Who needs rhyme or reason when you’ve got chewy, piping-hot handmade focaccia? This was one of those times where you have to play quartermaster- look at your stores and ask, what am I going to feed the troops tonight?
Elizabeth had had some success in the savory baking department and we decided to bake first and ask questions later. I had had a pork tenderloin in the fridge (they had been on sale that week); usually the little ones come pre-brined (they always have a flavor on the sleeve), but this week I had found a small one that was completely unadulterated. I have no real issue per se buying pre-brined stuff, my main concerns are the lingering saltiness and the fact that flavored brines force you to tailor the rest of the meal (I have a hard time serving Parmesan rice with teriyaki pork), which can be fun, but also a pain in the neck.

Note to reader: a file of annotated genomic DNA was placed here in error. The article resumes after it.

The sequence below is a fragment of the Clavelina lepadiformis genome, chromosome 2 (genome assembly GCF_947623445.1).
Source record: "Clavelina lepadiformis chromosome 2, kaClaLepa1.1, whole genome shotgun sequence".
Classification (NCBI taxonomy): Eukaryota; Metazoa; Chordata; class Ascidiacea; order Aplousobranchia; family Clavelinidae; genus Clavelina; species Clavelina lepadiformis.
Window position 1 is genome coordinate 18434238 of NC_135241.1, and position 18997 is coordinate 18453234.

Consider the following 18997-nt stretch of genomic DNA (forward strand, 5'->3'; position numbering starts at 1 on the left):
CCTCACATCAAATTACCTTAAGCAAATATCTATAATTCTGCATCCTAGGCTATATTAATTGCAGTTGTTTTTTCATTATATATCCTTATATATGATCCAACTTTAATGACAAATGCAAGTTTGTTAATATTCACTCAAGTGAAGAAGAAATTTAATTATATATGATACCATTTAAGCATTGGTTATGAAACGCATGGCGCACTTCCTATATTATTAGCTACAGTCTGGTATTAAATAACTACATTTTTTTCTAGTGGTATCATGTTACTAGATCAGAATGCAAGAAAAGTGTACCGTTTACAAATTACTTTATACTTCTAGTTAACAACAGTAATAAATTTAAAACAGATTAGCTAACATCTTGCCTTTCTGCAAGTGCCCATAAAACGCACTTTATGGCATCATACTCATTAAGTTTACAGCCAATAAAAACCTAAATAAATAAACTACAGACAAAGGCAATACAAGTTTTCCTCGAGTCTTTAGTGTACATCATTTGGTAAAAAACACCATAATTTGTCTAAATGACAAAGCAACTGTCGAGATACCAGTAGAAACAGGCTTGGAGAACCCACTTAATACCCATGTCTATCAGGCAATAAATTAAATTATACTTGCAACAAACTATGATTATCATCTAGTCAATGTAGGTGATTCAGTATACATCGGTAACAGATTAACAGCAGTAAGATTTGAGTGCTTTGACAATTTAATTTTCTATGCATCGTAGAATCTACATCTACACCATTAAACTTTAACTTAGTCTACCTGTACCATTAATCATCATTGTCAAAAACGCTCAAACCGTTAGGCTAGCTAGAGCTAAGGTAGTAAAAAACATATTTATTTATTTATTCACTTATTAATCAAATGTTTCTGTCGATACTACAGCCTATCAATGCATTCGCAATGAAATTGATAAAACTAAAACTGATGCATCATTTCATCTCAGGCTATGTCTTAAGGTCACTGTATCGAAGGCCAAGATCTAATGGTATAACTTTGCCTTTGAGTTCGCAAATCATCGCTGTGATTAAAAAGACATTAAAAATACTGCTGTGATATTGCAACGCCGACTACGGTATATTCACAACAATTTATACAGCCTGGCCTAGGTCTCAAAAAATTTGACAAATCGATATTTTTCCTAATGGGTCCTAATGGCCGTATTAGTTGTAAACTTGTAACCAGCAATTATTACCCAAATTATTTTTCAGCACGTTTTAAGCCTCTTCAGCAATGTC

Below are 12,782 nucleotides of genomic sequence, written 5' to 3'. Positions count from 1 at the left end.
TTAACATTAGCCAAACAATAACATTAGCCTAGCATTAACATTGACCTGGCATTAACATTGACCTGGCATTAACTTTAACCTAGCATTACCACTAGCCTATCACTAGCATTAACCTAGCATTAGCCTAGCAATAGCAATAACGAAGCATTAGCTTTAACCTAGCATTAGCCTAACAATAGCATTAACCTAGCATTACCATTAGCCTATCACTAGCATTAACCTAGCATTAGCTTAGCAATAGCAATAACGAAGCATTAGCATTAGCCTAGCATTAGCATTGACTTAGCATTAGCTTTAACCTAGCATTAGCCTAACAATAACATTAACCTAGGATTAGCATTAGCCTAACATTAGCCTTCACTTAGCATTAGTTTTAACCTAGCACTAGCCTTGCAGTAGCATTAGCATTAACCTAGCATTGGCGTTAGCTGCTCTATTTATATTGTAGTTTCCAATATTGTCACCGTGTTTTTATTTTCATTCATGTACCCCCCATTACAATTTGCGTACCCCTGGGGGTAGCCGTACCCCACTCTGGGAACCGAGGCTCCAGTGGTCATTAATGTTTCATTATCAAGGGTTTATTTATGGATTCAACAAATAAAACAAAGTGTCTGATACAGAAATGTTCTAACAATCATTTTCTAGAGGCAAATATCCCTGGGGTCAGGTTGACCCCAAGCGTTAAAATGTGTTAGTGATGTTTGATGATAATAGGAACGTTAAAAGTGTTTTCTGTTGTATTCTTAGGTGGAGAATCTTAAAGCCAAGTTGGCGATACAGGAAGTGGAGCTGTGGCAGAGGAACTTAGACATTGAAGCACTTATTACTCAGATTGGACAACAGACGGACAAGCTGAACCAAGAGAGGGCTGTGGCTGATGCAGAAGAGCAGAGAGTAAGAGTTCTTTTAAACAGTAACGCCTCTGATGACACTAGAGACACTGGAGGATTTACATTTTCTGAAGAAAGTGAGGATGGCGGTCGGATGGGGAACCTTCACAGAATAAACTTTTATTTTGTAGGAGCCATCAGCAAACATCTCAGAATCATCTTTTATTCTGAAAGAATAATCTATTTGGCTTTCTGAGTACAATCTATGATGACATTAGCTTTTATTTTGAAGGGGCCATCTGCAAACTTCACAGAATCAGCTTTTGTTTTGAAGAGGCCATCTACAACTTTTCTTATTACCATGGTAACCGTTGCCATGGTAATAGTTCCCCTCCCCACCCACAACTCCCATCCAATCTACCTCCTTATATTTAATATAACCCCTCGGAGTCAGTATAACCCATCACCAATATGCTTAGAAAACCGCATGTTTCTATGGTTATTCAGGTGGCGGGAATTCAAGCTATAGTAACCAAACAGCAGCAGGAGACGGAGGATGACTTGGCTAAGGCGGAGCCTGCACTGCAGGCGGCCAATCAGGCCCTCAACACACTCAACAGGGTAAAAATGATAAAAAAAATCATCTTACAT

I topped the roast with a red wine sauce, not *quite* a reduction, which, as I’m learning, require hours to be done properly. I have been researching the red wine reduction and am transitioning to the laboratory testing phases quite soon.
This sauce was just some 1 cup red wine, 1/4 cup balsamic vinegar (this is up to you) and a tbsp of honey simmered in my wonderful saucier for about 20 minutes. You can add herbs if you like. To finish, remove from the heat and add a tbsp or two of butter while still warm. Do not let the sauce boil or go cold after the butter’s been added or you will regret wasting that wine.
The pea puree one of these concoctions that can vary based on what’s at hand. With something like pork, I’d puree one package of thawed, frozen garden peas with a clove or two of fresh garlic and cup of basil leaves or half a cup of mint or parsley, whatever’s on hand. As it’s blending, add up to 1/2 cup of good olive oil (I tend to go light on this) and then 1/2 cup of Parmesan cheese, more if you like. Finish it with 1/2 tsp salt and a pinch red pepper flakes for a kick, increasing either to your taste.